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An Introduction to the Java Security API

  • December 26, 2018
  • By Manoj Debnath
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Security is one of the most important parts of application development. The Java language makes it easy to develop secure applications by providing many options and features that make applications secure. Because it is a big topic, this article shall a touch upon a few key aspects of the security features and APIs available in the Java platform.

Overview

The Java platform, from the ground up, is built keeping security in mind. The type safe property of the language and automatic garbage collection states that the Java architecture tried to imbibe security features right from its core.

In recent years, security has been a major focus. For example, modern browsers are working to restrict or reduce plug-in support such as Java, Silverlight, and Flash because they can be misused to incorporate mischievous code in a harmless-looking add-on. Although the Java environment is clean, the nature of the applet is that it downloads untrusted code from the public network. This can be a major security breach. Also, the browser world has changed significantly in the last few years. The absolute need for Applet has become almost obsolete. Perhaps this and primarily the increasing security concern made Applet deprecated from Java 9.

Java Security Framework

Java Security services have expanded and include a large set of application programming interfaces (APIs), tools, a number of security algorithm implementations, mechanisms, and protocols. This provides a comprehensive environment to develop secure applications and manage them accordingly.

The span of the Java security API is extensive. The basis of developing a secure application lies in the Cryptographic and public key infrastructure (PKI) interfaces, multiple interoperable common algorithmic implementation, and other security services. There are interfaces for performing authentication and access control. This enables applications to guard against unauthorized access to protected resources.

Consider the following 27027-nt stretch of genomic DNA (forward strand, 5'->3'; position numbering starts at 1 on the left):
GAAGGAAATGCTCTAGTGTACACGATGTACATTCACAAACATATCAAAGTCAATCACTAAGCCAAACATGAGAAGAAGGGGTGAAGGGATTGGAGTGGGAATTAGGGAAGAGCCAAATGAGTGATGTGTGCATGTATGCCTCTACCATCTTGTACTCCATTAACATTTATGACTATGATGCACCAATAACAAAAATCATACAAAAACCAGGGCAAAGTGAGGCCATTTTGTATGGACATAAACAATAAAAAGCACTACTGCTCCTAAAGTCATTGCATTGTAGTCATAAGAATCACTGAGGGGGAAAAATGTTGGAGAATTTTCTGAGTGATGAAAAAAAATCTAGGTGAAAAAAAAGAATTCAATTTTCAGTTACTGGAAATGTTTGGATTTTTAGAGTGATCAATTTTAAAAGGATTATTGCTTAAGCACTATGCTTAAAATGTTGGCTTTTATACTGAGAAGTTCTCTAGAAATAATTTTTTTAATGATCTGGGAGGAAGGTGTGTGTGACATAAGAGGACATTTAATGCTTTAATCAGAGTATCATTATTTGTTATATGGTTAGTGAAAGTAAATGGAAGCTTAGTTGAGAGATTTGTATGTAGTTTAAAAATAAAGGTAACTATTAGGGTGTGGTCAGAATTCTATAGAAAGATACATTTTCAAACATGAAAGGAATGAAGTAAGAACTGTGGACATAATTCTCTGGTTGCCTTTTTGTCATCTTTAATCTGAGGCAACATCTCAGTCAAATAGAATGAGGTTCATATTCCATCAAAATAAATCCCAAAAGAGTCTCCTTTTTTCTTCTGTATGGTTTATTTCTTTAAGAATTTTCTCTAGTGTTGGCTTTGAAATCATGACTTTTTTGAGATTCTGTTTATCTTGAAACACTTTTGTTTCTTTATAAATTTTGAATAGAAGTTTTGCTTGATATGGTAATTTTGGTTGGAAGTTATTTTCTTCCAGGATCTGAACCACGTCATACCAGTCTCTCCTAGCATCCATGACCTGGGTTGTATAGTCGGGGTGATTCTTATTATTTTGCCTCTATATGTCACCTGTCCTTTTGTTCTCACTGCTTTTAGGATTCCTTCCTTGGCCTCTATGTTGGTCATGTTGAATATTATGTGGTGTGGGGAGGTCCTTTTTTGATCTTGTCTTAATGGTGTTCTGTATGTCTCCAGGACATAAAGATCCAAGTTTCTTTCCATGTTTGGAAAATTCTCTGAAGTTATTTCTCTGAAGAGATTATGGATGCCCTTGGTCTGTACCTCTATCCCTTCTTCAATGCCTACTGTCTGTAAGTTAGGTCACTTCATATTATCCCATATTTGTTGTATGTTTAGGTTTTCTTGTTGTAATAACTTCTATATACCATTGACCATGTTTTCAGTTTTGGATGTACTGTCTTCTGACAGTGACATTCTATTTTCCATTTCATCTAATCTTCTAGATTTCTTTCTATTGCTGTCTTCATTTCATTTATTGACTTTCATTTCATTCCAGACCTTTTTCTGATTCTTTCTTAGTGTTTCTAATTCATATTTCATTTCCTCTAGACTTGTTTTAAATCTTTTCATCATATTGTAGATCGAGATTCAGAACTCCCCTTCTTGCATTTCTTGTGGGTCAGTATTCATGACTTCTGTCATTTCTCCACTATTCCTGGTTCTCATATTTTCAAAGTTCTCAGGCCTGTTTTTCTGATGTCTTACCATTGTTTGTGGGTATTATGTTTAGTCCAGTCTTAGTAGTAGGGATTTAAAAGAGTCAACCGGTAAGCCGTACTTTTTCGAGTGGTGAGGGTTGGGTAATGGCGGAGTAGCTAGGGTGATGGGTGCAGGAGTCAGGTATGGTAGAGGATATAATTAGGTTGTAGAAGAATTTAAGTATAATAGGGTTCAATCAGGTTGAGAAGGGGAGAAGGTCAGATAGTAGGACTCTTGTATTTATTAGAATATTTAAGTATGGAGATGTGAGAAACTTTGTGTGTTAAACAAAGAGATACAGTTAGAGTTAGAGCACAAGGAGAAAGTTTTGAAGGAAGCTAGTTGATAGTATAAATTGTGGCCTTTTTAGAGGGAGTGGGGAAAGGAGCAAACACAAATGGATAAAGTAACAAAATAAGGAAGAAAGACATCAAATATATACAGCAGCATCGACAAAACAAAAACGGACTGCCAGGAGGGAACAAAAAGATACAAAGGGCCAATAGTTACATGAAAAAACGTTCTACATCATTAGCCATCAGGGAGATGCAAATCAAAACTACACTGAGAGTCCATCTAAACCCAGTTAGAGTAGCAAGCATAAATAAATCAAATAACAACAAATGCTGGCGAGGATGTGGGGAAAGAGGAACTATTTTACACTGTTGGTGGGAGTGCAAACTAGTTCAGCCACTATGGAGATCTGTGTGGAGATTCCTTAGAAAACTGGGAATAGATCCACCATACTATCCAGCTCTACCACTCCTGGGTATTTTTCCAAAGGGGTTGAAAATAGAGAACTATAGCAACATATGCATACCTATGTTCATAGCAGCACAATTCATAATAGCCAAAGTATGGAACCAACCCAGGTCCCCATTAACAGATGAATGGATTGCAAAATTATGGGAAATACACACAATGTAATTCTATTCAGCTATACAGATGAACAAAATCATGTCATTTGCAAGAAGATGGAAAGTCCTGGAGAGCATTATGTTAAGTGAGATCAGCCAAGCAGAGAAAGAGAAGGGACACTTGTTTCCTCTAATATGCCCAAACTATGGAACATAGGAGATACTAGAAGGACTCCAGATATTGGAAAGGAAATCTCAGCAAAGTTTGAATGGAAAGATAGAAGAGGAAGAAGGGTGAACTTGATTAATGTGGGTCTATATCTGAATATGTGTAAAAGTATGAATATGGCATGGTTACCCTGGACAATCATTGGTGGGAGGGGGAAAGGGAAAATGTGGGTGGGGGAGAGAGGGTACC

Language Security

To begin with, the language itself is built with the concern for imbibing security into its core. The simplest example is perhaps the incorporation of type safety. Type safe means that programs have restricted access to memory at runtime. This is achieved by associating memory only to Java objects. Objects have a corresponding class that defines its behavior; this ensures that the program can act upon it only according to the behavior defined. This idea resonates with dynamic type checking, but Java also incorporates complex static type checking whenever possible to succumb the limitation of its dynamic counterpart. For example, the byte code verifier is an effective static type checker employed at compile time to surface any type of error and proactively report to the developer. The bytecode verifier ensures that a legit bytecode is executed by conforming to the Java Language Specification. Apart from this, it also checks for memory violation, stack under/overflows, proper typecasts, and so forth. In addition to this, there are modifiers like private, protected, and public to assert restricted access.

Security Providers

The services act as a provider for security. They, when plugged into the Java platform via standard interfaces, make it easy for the application to obtain security services. The advantage of this mechanism is that the developer does not have to know about the intricate details and instead can focus on integrating the security features into the application. This idea is encapsulated within the abstract class called java.security.Provider. The security service is obtained through the getInstance() method supplied by the Provider. There can be many providers configured where each has a name and a version number configured in each runtime it is installed in. For example, a program can obtain a particular message digest algorithm by optionally requesting a specific provider by its name as follows: